Ben Tumaru O'Brien
6th June, 2013 @ 04:32 pm PDT

re; Ben Tumaru O'Brien

Because in Europe the cost of labor is high. First there is the high minimum wage, then the cost of the mandated benefits, and then taxes that double the cost of an employee. The value of a phone is not high enough to pay European labor costs even without operating with a profit.

Slowburn
6th June, 2013 @ 09:59 pm PDT

If you really want to be fair, make sure that the world also enjoys the same standard of living as Europeans or Americans. Even that is not enough, because you also have to convert all the backward villages in Africa into cities like those in Europe, with all the amenties and utilities.

There is no "fair". It is just an illusion.

JC
8th June, 2013 @ 09:47 pm PDT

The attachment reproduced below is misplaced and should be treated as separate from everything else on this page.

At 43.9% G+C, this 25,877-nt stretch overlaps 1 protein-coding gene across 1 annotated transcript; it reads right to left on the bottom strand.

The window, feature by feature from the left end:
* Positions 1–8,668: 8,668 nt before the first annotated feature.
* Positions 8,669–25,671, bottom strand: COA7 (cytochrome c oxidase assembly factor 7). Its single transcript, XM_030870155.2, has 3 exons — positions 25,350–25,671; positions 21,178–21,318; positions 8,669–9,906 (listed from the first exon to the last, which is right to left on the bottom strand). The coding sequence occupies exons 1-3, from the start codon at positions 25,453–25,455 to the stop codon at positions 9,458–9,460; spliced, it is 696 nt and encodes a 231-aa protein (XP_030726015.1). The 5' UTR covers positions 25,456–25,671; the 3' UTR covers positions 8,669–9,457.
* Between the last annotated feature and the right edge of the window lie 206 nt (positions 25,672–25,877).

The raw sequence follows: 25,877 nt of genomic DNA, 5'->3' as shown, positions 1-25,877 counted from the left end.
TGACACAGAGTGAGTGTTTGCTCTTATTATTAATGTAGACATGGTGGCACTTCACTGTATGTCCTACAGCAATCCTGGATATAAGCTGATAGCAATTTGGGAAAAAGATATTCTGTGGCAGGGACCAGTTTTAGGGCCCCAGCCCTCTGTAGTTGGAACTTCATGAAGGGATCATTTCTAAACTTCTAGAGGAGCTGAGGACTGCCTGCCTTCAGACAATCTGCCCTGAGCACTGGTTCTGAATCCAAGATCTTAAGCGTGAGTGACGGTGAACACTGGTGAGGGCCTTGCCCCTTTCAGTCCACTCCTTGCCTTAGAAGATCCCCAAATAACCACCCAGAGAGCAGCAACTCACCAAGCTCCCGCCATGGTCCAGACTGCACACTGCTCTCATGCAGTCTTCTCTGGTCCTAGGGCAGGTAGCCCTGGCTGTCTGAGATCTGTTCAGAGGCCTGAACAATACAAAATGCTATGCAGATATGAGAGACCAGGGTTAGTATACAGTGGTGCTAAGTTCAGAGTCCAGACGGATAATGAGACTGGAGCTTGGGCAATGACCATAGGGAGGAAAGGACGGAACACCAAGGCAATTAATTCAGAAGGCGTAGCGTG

@JC Absolutism is the bane of progress. There isn't even a hint of logic to the argument that you shouldn't try to help people just because your life has been better than theirs, or because you can't help everyone. We can all do a little (not buy phones, computers, and jewelry that fund war, or eat less meat, or walk/ride the bus when possible) and even if they don't "solve" the world's problems, these things will make it possible for more of the people alive now and more of those people we may care about in the future to live "healthy, creative, and productive lives".

Phyzzi
10th June, 2013 @ 10:24 am PDT